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Consider the following specific counterexample. $A$ is the complex with the 1-dimensional space $k$ in degree 0 and zero in all other degrees (so of course the differential is 0 in all degrees). $B$ has the one-dimensional space $k$ in degree 1 and the 2-dimensional $k^2$ in degree 0; the unique non-trivial differential is given by $x\mapsto(x,0)$. The injection of $A$ in $B$ is nontrivial only in degree 0, where it sends $x\mapsto (x,0)$. This is a chain map; all the maps that are required to agree are in fact zero. Let $C$ be the cokernel of this injection. So we can take $C_0=C_1=k$ ; the projection from $B$ to $C$ is the identity in degree 1 and is $(x,y)\mapsto y$ in degree 0; the differential of $C$ is zero in all degrees.

Now suppose a chain map $s:C\to B$ were a splitting of this projection. For it to be a chain map, we need that the maps $C_1\to C_0\to B_0$ and $C_1\to B_1\to B_0$ agree. But the first of these maps is zero because $C_1\to C_0$ is. Therefore, so is the second. Since $B_1\to B_0$ is a monomorphism (namely $x\mapsto(x,0)$), we conclude that the degree 1 part $C_1\to B_1$ of $s$ is zero. That's impossible, as it has to split the isomorphism $B_1\to C_1$.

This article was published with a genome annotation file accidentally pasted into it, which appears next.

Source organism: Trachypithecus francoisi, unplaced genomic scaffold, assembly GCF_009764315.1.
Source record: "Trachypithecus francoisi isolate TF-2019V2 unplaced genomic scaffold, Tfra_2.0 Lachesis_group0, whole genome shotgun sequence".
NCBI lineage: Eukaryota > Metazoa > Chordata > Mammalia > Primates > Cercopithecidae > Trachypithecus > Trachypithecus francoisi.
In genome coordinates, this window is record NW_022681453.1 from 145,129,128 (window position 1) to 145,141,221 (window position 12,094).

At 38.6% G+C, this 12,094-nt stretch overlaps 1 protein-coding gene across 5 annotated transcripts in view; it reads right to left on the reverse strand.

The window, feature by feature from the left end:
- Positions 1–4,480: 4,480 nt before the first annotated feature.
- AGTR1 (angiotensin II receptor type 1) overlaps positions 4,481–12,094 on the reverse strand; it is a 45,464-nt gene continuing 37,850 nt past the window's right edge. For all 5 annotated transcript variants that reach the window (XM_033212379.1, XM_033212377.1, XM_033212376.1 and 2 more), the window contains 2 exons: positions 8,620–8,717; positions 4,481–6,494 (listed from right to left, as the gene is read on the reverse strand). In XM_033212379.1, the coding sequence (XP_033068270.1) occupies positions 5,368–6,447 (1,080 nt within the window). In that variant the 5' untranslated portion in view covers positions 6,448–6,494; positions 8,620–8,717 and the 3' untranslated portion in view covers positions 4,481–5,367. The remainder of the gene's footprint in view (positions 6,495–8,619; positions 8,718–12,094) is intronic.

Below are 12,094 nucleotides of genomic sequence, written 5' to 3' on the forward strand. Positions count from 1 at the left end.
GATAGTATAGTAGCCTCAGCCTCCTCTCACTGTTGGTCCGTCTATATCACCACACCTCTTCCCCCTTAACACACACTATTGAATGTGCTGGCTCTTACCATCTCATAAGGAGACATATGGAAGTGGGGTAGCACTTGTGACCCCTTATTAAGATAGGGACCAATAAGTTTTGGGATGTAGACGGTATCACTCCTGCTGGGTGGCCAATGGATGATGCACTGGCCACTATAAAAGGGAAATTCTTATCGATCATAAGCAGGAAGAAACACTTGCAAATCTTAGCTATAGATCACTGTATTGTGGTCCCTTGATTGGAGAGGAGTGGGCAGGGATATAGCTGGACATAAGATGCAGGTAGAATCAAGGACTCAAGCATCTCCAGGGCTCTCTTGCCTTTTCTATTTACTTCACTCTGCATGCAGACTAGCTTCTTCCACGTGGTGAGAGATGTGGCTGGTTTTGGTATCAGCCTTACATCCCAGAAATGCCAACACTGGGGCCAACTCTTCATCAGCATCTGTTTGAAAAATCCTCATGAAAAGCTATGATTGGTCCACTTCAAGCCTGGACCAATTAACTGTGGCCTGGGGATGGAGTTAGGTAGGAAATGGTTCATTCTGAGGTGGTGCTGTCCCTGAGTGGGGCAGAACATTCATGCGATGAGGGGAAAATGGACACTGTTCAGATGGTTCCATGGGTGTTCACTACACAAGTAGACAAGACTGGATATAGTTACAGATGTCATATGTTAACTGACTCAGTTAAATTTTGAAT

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Let $(A,d_A)$ and $(B,d_B)$ be $\mathbb Z$-graded complexes of modules over a ring. A morphism (of degree $0$) $\varphi: A \rightarrow B$ of complexes of modules is a collection of module maps $\varphi_i: A_i \rightarrow B_i$, compatible with the differentials on $A$ and $B$. What you are searching for is just a componentwise version of the splitting Lemma you state above.

For example in the above notation $0\rightarrow A \rightarrow A\oplus B \rightarrow B \rightarrow 0$ is a split short exact sequence of complexes of modules, with all maps (the natural inclusion and projection) of degree $0$ and compatible with differentials.

Check the nice book: http://books.google.ch/books/about/Basic_homological_algebra.html?id=Zdk7w3Jl64oC&redir_esc=y

In http://www.amazon.com/Methods-Homological-Algebra-Sergei-Gelfand/dp/3540435832 you can find an interesting application of the above formalism when dealing with cones and cylinders.

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Are you sure? Because the maps $s$ and $r$ have to satisfy the additional assumtions $sd_C =d_Bs$ and $rd_B=d_Ar$ –  Mirco Jun 3 '13 at 16:29
    
Please look at my example I added to the question –  Mirco Jun 3 '13 at 16:38